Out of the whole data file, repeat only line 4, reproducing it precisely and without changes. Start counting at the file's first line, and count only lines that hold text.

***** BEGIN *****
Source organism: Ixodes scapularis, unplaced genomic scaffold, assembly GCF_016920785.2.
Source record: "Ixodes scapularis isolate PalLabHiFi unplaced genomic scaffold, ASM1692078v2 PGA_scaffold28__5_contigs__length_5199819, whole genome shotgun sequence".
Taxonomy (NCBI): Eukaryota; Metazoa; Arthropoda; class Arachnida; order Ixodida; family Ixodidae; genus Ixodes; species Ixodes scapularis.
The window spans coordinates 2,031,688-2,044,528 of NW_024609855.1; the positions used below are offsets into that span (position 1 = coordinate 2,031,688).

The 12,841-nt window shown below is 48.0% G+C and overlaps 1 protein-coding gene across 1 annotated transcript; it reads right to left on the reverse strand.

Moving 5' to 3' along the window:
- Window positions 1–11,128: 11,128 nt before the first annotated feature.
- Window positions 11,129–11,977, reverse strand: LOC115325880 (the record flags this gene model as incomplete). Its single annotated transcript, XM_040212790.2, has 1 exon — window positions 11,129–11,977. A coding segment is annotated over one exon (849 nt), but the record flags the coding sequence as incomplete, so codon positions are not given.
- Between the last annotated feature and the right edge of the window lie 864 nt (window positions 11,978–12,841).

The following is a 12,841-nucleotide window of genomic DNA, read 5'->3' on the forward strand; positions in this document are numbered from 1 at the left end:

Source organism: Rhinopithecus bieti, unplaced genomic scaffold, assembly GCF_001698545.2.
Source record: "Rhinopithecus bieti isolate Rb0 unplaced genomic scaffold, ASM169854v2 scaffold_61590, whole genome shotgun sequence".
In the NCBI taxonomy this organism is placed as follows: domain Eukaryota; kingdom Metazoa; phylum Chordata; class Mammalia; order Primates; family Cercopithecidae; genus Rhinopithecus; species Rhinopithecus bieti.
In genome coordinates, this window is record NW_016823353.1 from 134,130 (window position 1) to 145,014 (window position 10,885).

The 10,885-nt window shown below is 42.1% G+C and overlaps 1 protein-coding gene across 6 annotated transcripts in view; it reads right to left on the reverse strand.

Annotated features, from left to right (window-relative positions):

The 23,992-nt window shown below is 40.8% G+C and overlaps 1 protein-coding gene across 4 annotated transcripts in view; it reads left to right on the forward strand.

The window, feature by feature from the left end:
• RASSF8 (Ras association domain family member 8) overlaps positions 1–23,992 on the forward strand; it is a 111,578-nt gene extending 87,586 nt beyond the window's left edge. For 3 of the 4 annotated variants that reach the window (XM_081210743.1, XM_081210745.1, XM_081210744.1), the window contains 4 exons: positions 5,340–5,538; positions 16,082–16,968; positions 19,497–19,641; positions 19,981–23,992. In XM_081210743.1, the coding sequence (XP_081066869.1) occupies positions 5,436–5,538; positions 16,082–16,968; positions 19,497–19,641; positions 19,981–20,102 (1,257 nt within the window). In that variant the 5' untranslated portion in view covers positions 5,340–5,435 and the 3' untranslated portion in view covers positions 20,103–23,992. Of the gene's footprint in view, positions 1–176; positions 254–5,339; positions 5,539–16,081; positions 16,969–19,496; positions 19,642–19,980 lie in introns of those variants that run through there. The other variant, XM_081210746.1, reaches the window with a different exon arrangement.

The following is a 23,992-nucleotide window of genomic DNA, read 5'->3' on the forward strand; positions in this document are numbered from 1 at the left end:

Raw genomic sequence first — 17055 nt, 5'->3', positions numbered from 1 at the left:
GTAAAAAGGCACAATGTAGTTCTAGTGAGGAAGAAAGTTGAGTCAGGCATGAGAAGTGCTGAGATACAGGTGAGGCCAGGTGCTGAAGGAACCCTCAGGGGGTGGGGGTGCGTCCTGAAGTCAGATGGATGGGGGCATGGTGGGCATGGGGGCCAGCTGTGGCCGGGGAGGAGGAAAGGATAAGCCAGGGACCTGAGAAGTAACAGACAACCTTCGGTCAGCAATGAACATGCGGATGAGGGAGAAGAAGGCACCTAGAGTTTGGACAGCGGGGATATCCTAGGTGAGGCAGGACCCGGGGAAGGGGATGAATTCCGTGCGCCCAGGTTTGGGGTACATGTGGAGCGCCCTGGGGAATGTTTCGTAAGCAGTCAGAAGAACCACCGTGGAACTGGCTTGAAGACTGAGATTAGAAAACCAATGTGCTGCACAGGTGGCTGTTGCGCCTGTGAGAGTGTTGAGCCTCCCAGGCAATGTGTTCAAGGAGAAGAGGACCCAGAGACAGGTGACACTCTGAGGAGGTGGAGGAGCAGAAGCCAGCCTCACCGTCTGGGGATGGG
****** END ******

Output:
The window spans coordinates 2,031,688-2,044,528 of NW_024609855.1; the positions used below are offsets into that span (position 1 = coordinate 2,031,688).